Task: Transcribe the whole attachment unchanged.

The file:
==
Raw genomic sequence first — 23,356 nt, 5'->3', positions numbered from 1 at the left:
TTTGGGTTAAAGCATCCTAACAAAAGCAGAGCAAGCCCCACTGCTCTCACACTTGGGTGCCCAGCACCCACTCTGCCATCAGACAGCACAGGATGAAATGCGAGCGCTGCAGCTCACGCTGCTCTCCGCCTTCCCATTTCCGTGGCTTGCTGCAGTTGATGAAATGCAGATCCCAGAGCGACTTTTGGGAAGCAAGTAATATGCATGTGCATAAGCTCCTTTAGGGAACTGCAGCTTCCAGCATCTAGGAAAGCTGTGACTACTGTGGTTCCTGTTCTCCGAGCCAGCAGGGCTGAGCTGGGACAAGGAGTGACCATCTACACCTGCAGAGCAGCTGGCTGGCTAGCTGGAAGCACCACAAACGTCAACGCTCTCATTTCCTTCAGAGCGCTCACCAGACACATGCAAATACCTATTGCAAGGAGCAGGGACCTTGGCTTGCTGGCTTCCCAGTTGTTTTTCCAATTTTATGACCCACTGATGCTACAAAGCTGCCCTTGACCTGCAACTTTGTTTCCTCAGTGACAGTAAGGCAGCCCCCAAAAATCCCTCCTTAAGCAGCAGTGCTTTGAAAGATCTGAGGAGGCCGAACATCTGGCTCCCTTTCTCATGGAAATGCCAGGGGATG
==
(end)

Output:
Raw genomic sequence first — 23,356 nt, 5'->3', positions numbered from 1 at the left:
TTTGGGTTAAAGCATCCTAACAAAAGCAGAGCAAGCCCCACTGCTCTCACACTTGGGTGCCCAGCACCCACTCTGCCATCAGACAGCACAGGATGAAATGCGAGCGCTGCAGCTCACGCTGCTCTCCGCCTTCCCATTTCCGTGGCTTGCTGCAGTTGATGAAATGCAGATCCCAGAGCGACTTTTGGGAAGCAAGTAATATGCATGTGCATAAGCTCCTTTAGGGAACTGCAGCTTCCAGCATCTAGGAAAGCTGTGACTACTGTGGTTCCTGTTCTCCGAGCCAGCAGGGCTGAGCTGGGACAAGGAGTGACCATCTACACCTGCAGAGCAGCTGGCTGGCTAGCTGGAAGCACCACAAACGTCAACGCTCTCATTTCCTTCAGAGCGCTCACCAGACACATGCAAATACCTATTGCAAGGAGCAGGGACCTTGGCTTGCTGGCTTCCCAGTTGTTTTTCCAATTTTATGACCCACTGATGCTACAAAGCTGCCCTTGACCTGCAACTTTGTTTCCTCAGTGACAGTAAGGCAGCCCCCAAAAATCCCTCCTTAAGCAGCAGTGCTTTGAAAGATCTGAGGAGGCCGAACATCTGGCTCCCTTTCTCATGGAAATGCCAGGGGATG